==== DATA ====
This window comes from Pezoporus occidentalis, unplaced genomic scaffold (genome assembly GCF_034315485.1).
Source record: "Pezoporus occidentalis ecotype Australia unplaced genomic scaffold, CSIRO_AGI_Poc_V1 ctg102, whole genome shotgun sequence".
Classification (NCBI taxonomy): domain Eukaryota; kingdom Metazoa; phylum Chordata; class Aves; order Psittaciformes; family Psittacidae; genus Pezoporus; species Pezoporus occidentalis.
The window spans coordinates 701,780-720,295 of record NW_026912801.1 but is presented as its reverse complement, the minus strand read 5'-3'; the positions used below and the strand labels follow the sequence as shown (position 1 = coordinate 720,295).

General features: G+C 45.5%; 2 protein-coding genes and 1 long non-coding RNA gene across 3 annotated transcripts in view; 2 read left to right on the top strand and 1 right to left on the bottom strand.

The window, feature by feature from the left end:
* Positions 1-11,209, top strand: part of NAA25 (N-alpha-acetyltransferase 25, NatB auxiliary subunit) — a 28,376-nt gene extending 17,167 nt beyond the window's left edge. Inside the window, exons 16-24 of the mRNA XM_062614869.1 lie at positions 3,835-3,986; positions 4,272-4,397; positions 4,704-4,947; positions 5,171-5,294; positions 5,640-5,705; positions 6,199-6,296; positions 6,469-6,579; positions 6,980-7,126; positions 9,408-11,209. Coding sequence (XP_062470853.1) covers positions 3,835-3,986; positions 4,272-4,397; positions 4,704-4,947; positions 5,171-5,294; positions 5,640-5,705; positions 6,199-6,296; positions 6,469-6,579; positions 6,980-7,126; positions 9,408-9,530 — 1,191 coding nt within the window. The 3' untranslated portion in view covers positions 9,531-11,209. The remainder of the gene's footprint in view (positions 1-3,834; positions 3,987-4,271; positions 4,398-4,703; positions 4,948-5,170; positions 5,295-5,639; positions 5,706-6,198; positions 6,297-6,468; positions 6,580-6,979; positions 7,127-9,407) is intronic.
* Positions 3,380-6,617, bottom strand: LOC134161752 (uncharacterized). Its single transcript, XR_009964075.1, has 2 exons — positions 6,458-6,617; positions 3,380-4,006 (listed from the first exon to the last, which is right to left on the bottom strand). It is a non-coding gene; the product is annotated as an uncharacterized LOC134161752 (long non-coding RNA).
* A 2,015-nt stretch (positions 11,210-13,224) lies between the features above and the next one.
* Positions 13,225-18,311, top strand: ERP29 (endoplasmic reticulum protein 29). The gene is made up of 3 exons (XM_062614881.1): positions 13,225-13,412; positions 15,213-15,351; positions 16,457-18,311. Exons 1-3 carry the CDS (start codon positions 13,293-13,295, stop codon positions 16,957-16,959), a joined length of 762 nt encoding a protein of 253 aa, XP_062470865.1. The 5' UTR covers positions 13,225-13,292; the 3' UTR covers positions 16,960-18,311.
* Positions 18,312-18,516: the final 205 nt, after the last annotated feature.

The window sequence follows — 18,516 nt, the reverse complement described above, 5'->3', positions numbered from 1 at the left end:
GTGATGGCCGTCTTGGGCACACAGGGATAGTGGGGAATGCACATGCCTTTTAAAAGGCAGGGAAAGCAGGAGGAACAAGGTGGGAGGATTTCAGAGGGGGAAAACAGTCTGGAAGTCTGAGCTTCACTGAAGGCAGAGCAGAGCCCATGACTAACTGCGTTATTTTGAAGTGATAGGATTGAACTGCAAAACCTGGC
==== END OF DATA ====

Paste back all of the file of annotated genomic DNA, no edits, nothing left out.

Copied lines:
This window comes from Pezoporus occidentalis, unplaced genomic scaffold (genome assembly GCF_034315485.1).
Source record: "Pezoporus occidentalis ecotype Australia unplaced genomic scaffold, CSIRO_AGI_Poc_V1 ctg102, whole genome shotgun sequence".
Classification (NCBI taxonomy): domain Eukaryota; kingdom Metazoa; phylum Chordata; class Aves; order Psittaciformes; family Psittacidae; genus Pezoporus; species Pezoporus occidentalis.
The window spans coordinates 701,780-720,295 of record NW_026912801.1 but is presented as its reverse complement, the minus strand read 5'-3'; the positions used below and the strand labels follow the sequence as shown (position 1 = coordinate 720,295).

General features: G+C 45.5%; 2 protein-coding genes and 1 long non-coding RNA gene across 3 annotated transcripts in view; 2 read left to right on the top strand and 1 right to left on the bottom strand.

The window, feature by feature from the left end:
* Positions 1-11,209, top strand: part of NAA25 (N-alpha-acetyltransferase 25, NatB auxiliary subunit) — a 28,376-nt gene extending 17,167 nt beyond the window's left edge. Inside the window, exons 16-24 of the mRNA XM_062614869.1 lie at positions 3,835-3,986; positions 4,272-4,397; positions 4,704-4,947; positions 5,171-5,294; positions 5,640-5,705; positions 6,199-6,296; positions 6,469-6,579; positions 6,980-7,126; positions 9,408-11,209. Coding sequence (XP_062470853.1) covers positions 3,835-3,986; positions 4,272-4,397; positions 4,704-4,947; positions 5,171-5,294; positions 5,640-5,705; positions 6,199-6,296; positions 6,469-6,579; positions 6,980-7,126; positions 9,408-9,530 — 1,191 coding nt within the window. The 3' untranslated portion in view covers positions 9,531-11,209. The remainder of the gene's footprint in view (positions 1-3,834; positions 3,987-4,271; positions 4,398-4,703; positions 4,948-5,170; positions 5,295-5,639; positions 5,706-6,198; positions 6,297-6,468; positions 6,580-6,979; positions 7,127-9,407) is intronic.
* Positions 3,380-6,617, bottom strand: LOC134161752 (uncharacterized). Its single transcript, XR_009964075.1, has 2 exons — positions 6,458-6,617; positions 3,380-4,006 (listed from the first exon to the last, which is right to left on the bottom strand). It is a non-coding gene; the product is annotated as an uncharacterized LOC134161752 (long non-coding RNA).
* A 2,015-nt stretch (positions 11,210-13,224) lies between the features above and the next one.
* Positions 13,225-18,311, top strand: ERP29 (endoplasmic reticulum protein 29). The gene is made up of 3 exons (XM_062614881.1): positions 13,225-13,412; positions 15,213-15,351; positions 16,457-18,311. Exons 1-3 carry the CDS (start codon positions 13,293-13,295, stop codon positions 16,957-16,959), a joined length of 762 nt encoding a protein of 253 aa, XP_062470865.1. The 5' UTR covers positions 13,225-13,292; the 3' UTR covers positions 16,960-18,311.
* Positions 18,312-18,516: the final 205 nt, after the last annotated feature.

The window sequence follows — 18,516 nt, the reverse complement described above, 5'->3', positions numbered from 1 at the left end:
GTGATGGCCGTCTTGGGCACACAGGGATAGTGGGGAATGCACATGCCTTTTAAAAGGCAGGGAAAGCAGGAGGAACAAGGTGGGAGGATTTCAGAGGGGGAAAACAGTCTGGAAGTCTGAGCTTCACTGAAGGCAGAGCAGAGCCCATGACTAACTGCGTTATTTTGAAGTGATAGGATTGAACTGCAAAACCTGGC